International student arrivals would recommence from countries deemed safe and be subject to self-funded quarantine requirements under a plan put to federal and state governments by the elite Group of Eight universities.
The “secure corridor” framework could allow for students to return en masse subject to strict health checks and with the co-operation of government agencies and the aviation industry, according to the proposal being considered by federal and state leaders and obtained by The Sydney Morning Herald and The Age.
The first step of the framework – which could allow students currently overseas commencing or renewing their studies by first semester 2021 – would be a “rigorous protocol for selecting eligible source countries” that had contained the spread of COVID-19.
Countries’ control of the coronavirus would be demonstrated by sustained low infection rates, high testing rates and an ability to deal with outbreaks. The source countries would also have a record of compliance with visa conditions and students “may be required” to download the COVIDSafe contact tracing app.
Students would be subject to pre-travel isolation and health checks in their home countries and then be flown to Australia with a “trusted Australian carrier”. The strategy calls for co-operation with airlines to facilitate flights and deal with pricing.
Students would then go into designated quarantine accommodation, which they would pay for themselves. Universities would take charge of airport pick-ups and escort students to the accommodation. Quarantine would be closely monitored to ensure compliance.
“International students are keen to return to Australia to either continue or commence their tertiary studies,” the strategy states. “Universities can and are committed to providing a fully facilitated safe-return process with the support of the government.”
Federal, state and territory governments have been briefed on the framework proposed by the Group of Eight, and health officials and Prime Minister Scott Morrison’s COVID-19 co-ordination commission have been consulted.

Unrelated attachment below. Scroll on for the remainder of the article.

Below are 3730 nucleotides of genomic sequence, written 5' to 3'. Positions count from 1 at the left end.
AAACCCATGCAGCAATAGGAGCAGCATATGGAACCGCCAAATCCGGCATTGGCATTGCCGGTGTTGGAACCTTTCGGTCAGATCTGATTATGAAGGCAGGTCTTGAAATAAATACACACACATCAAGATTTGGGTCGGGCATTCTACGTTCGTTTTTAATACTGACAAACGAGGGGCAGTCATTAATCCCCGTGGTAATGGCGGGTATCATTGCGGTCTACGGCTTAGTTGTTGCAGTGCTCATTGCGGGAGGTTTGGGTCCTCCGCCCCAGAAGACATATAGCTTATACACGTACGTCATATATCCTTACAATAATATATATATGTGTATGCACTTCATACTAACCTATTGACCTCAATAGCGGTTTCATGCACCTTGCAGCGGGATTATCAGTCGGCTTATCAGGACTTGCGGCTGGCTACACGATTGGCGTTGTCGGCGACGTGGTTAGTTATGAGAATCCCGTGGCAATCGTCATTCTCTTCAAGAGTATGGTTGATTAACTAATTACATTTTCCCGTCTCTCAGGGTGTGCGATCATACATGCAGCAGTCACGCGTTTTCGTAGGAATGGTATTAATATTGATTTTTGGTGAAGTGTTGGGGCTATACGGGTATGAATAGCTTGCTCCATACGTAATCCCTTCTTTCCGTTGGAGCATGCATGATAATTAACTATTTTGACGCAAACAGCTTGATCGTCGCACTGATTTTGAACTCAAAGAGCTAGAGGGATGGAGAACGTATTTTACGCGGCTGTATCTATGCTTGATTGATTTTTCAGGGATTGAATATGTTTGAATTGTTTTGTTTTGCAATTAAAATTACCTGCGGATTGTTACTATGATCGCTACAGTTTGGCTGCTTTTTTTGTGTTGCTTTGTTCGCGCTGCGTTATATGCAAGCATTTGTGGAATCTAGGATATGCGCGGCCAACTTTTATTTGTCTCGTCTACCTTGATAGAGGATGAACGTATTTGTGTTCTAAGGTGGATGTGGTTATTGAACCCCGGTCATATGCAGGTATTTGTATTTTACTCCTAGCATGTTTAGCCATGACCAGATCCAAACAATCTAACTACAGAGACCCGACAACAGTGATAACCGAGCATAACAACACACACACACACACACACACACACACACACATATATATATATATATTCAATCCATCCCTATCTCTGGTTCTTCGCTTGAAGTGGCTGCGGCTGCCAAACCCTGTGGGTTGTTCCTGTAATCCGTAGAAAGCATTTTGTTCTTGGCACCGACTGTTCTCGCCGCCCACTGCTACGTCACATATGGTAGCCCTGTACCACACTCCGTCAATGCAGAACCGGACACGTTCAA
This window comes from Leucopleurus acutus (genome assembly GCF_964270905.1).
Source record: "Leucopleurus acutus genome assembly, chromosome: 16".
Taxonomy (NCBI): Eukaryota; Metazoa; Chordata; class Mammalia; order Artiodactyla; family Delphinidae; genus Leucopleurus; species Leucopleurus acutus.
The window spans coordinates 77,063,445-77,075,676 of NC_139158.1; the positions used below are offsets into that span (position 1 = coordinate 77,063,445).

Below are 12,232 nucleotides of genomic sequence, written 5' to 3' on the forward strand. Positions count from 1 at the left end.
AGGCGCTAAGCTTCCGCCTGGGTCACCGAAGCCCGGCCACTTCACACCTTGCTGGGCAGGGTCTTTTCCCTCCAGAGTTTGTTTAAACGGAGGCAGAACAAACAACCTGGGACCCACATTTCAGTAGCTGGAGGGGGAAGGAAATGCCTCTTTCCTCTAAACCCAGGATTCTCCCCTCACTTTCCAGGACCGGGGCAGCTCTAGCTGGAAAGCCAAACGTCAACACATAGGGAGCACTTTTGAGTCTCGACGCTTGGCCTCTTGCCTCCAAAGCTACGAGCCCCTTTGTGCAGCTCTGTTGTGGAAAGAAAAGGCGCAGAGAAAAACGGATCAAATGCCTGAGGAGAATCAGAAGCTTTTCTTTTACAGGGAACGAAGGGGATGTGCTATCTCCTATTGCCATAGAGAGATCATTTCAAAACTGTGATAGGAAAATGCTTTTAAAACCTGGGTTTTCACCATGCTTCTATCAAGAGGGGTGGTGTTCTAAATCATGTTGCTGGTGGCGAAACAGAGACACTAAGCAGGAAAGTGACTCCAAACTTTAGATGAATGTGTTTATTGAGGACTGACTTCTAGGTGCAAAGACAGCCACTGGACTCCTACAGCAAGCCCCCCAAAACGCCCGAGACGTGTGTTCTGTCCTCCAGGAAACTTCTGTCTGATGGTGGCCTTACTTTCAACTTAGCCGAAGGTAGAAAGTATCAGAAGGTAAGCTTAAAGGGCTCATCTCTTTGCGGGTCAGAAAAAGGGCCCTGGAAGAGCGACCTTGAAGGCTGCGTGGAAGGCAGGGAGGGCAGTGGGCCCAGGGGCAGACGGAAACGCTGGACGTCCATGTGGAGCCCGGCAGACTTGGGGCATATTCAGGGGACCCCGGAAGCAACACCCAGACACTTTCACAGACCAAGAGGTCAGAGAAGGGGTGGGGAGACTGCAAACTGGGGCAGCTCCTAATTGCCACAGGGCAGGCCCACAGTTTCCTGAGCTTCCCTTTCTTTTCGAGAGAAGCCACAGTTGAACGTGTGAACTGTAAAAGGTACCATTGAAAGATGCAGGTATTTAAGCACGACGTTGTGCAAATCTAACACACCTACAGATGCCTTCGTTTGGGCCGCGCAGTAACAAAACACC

The framework is intended to lay out nationally consistent principles that could be adapted in different states and territories based on local COVID-19 policies.
Group of Eight chief executive Vicki Thomson said the immediate priority was meeting the needs of domestic students but universities needed to plan for the revival of international student arrivals “when the time is right” subject to government approval.
“Whilst we are optimistic that this framework might assist governments to look at a possible small scale re-entry of our international students in some states in the next three to four months, realistically we would expect to see the bulk of our students back for semester 1, 2021,” Ms Thomson said.
About 120,000 students, or 20 per cent of total international enrolments in Australia, have been stranded offshore by the pandemic and travel restrictions. Universities are facing major financial blows, estimated at $3 billion to $4.6 billion in the next six months as revenue losses deepen in second semester.
New analysis from Australian National University higher education researcher Andrew Norton estimates 27 per cent of Australian university research spending is funded by international student fees, illustrating the sector’s significant reliance on the revenue.
Modelling from Victoria University’s Mitchell Institute estimates $30 billion to $60 billion could be wiped from the Australian economy because of international students being blocked.
The government’s road to recovery, released earlier this month, includes the possible return of international students as part of stage three.
On Wednesday, Health Minister Greg Hunt said universities were welcome to put forward proposals for international student arrivals to restart.
“We have indicated we are welcoming of proposals for universities, subject to it being at the same time as their general student populations, to look at a means of bringing back – through supervised, stringent quarantine – international students,” Mr Hunt said.
NSW Premier Gladys Berejiklian said on Thursday the quarantine process for returning Australians had been effective and could be used to get international students arriving again.
“There’s no reason why, in the future, we shouldn’t consider allowing students to go through that process, to make sure they’re 100 per cent safe before they go to university,” she said.
A spokesman for the Victorian government said international students made a valuable contribution to the state.
“We look forward to welcoming new international students to Victoria when it is safe to do so and look forward to discussing this at national cabinet,” the spokesman said.